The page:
Guest post contributed by John Stuart
Restoring the floors in your home are sometimes easier than you may think. If you plan on renovating your home you probably feel tired already. Yes, it’s an enormous task. But knowledge will make it go faster and easier. If floors are part of the plan use these tips to get you going.
- Fast Ways to Restore Hardwood Floors
Hardwood floors look amazing but they can show marks easily. Perhaps you have an old floor that was painted over. How do you return it to its original luster?
It’s not as difficult as you think:
- Vacuum and wash the floor so there’s no dust and grime.
- Remove all objects such as nails along the walls.
- Sand down the floor with a sanding machine. Remember to do the corners by hand if the machine can’t reach everywhere. An alternative to sanding is a chemical stripper. Make sure you have ventilation if you’re using this. The area must also be dry before you continue.
- Investigate the area for any holes. These must be filled with wood paste.
- Now you can clean the area and apply the new coat of stain.
After a day or two, your room will be ready for use.
- Can You Restore Carpets?
Yes, a new carpet is an ideal option. But your budget may not allow for it. Here’s the good news. You can restore your current carpet. Contrary to what you believe many carpet problems are treatable:
- Greasy stains can be treated with:
- Rubbing alcohol
- Baking soda
- Cold—NOT hot—water and vinegar work for many stains even food. Apply and leave for a while. Soak the liquid up with a towel.
This is how you pre-treat your carpet.
Now you’re ready to clean it. A steam cleaner does wonders for carpets. It removes dirt and revives the fibers.
Restoration is about odors too. Make sure the room smells as good as it looks. Sprinkle baking soda all over the floor. This can be vacuumed after a few hours. This absorbs bad smells leaving the room fresh.
- Practical Tips for Parquet
It’s sad that most modern homes don’t have parquet floors anymore. This is one of my favorite features in old homes. Their disappearance from the scene limits our knowledge of how to look after them.
Regular maintenance is necessary. But eventually, you’ll have to deal with the many scratch marks. You can do it yourself. Make sure the whole area is clean. You don’t want dust to ruin some of the restoration steps.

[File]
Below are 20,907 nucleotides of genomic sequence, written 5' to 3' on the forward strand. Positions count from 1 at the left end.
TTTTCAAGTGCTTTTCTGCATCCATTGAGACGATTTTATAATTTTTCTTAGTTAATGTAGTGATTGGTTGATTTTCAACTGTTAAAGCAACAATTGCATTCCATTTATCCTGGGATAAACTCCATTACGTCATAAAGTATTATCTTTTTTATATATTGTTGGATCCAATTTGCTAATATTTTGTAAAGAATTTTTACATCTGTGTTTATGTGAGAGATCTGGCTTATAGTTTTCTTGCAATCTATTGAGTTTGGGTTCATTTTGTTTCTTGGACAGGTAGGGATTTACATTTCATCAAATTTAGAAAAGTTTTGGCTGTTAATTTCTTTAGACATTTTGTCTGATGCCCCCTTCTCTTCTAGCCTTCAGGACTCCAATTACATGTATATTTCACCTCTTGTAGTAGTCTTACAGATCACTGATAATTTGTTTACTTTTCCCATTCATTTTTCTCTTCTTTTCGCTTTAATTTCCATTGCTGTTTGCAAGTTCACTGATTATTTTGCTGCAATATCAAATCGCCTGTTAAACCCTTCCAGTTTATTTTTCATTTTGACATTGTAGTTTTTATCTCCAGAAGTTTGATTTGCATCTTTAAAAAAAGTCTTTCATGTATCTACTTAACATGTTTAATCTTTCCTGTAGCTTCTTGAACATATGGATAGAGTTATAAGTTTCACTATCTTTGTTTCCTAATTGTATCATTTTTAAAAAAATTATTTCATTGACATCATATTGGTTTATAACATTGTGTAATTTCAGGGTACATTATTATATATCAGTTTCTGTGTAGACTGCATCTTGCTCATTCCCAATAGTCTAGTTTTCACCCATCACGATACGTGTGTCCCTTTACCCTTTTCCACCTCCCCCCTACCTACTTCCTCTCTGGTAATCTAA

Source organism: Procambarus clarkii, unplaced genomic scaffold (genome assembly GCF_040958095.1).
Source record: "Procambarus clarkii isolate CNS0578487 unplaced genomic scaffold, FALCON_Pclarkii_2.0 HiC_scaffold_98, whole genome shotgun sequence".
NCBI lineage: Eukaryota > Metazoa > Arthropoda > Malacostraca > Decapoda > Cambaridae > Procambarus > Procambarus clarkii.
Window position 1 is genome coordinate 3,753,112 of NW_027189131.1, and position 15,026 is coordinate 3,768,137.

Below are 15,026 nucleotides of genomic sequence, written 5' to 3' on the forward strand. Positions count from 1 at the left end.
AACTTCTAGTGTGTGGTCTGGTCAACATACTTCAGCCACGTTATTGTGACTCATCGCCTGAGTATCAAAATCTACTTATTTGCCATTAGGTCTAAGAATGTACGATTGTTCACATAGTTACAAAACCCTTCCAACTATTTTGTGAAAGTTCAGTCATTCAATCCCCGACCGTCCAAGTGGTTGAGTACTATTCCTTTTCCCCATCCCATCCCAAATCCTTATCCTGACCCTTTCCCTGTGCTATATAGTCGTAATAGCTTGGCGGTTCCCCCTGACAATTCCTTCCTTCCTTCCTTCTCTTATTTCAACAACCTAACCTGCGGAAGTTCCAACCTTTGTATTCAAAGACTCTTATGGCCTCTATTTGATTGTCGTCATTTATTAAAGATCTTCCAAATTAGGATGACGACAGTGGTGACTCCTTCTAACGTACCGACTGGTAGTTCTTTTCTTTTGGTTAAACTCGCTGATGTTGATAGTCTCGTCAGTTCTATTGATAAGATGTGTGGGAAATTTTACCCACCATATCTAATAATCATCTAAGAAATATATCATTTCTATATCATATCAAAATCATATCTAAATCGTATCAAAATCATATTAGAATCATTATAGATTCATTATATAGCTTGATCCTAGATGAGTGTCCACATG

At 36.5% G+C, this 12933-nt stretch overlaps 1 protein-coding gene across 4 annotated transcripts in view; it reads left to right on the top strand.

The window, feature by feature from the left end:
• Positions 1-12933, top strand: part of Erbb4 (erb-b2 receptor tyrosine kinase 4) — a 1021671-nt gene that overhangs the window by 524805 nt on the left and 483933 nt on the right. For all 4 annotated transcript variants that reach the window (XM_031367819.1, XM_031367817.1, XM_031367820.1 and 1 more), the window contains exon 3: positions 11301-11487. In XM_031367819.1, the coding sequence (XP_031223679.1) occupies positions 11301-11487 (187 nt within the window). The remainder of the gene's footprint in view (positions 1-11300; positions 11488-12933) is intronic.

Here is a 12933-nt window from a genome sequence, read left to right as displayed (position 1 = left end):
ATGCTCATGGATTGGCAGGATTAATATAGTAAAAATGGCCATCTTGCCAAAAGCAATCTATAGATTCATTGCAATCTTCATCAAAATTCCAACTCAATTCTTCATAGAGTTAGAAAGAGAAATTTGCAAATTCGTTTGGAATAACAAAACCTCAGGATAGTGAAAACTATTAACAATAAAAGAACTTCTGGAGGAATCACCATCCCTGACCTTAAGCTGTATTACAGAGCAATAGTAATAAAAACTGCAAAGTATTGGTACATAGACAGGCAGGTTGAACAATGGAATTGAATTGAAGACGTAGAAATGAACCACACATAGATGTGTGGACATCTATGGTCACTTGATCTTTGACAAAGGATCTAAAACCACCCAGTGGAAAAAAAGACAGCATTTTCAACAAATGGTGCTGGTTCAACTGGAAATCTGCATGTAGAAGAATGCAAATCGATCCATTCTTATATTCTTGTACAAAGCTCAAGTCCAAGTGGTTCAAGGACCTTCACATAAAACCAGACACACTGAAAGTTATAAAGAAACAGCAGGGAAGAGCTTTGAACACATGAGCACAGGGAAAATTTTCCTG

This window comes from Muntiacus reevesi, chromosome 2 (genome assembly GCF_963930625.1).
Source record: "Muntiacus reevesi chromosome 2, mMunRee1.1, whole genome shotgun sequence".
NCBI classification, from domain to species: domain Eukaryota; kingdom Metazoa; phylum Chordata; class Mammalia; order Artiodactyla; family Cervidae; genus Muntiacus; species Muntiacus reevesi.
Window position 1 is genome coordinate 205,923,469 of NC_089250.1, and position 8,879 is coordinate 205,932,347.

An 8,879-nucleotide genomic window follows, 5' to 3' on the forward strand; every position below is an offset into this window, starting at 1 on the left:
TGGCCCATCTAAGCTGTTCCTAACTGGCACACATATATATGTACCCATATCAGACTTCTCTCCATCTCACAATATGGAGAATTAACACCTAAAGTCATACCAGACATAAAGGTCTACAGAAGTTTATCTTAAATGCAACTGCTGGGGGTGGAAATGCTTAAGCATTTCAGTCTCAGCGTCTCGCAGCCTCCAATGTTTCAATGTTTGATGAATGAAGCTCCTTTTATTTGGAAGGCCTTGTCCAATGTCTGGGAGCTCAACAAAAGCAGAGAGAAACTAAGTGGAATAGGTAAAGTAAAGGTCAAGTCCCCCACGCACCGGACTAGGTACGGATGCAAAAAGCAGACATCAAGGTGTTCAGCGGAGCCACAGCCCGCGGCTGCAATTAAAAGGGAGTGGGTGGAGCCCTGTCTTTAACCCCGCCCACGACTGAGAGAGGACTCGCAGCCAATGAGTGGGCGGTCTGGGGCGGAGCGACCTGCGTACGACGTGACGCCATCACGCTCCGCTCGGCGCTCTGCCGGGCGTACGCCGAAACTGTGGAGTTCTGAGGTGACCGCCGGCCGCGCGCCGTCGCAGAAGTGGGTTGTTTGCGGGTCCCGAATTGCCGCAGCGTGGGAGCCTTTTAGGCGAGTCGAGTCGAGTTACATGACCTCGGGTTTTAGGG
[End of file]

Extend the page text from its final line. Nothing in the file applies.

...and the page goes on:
- Identify loose tiles. These have to be reattached. Are your blocks nailed down or held in place with Bitumen glue?
- Scrape old glue from both the floor and the tiles. If tiles are damaged try sourcing the same wood from lumber yards or hardware stores.
- Use glue or nails as the original installers did.
When the glue is dry you’re ready to restore the whole area.
Sand down the floor with a roughly textured sanding pad. Repeat the process with a finer pad. Remove all the dust so it’s not caught up in the sealing process.
Parquet floors must be sealed and tinted. You can purchase these products separately or find a sealer with a tint. Try the tint in a small area first so you know it aligns with what you want aesthetically. After 48 hours your classic floor is ready to be used again.
- New Life for Vinyl
Vinyl is famous for its durability. But durability doesn’t always include aesthetics. Old vinyl can lose shine while it bears the brunt of scuffs and scrapes. Flooring merchants may advise you to refrain from using polish or wax. This can make the floor too slippery and cause dirt to stick to the floor.
Yes, flooring experts can reapply a protective layer. Or you can use some tricks of your own:
- Apply a new finish yourself. Strip off the old layer first with chemical strippers. Now use a mop to apply a new coat. Wait up to three days before using the area again.
- Oil brings out the shine in vinyl floors. But of course, you don’t want a slippery floor. Add some fragrant oils to your water when you wash the floor. Rubbing the floor with soft clean cloths also revives the shine.
- A Few Practical Tips
Plan for Long Term
What do you want to use the renovated space for? When you’re tending to the floors it’s the ideal time to consider floor adjustments:
- Advances in technology may require new cabling for electronics. Can you put this under your floors? This is a neater option than along the walls.
- Can you optimize your space usage? Knock down a wall if you want to join two rooms together. Do it before you restore your floor so all the work gets done at one time.
Most restoration projects cause dust that will travel all over your home. Do you have enough patience to deal with this? Limit your troubles by hanging plastic sheeting in all doorways.
Make it Easy
I tend to forget basic logical steps when I’m excited about a project. Don’t do the same. These tips will help your project run smooth:
- Cut excess or discarded flooring into small pieces. Do this while you work so you don’t have to revisit a step in the process. Now they can fit in your trash instead of cluttering your home or pavement.
- A sanding or cutting machine can be expensive but it’s worth the time you’ll save. We avoid home projects when they’re tedious. Make it easier and you’ll have more energy for the next project.
- Keep a bit of the wood shavings and dust. Use it to fill up small holes in hardwood floors made by screws or other objects. The sealant will keep the particles in place.
All you need is momentum. Get one project right and you’ll be energized for the next one. Limit your troubles and prevent unnecessary expenses. With floors, this is essential since they can get damaged easily. This is why you must do it right from the start. Now you know how to do it.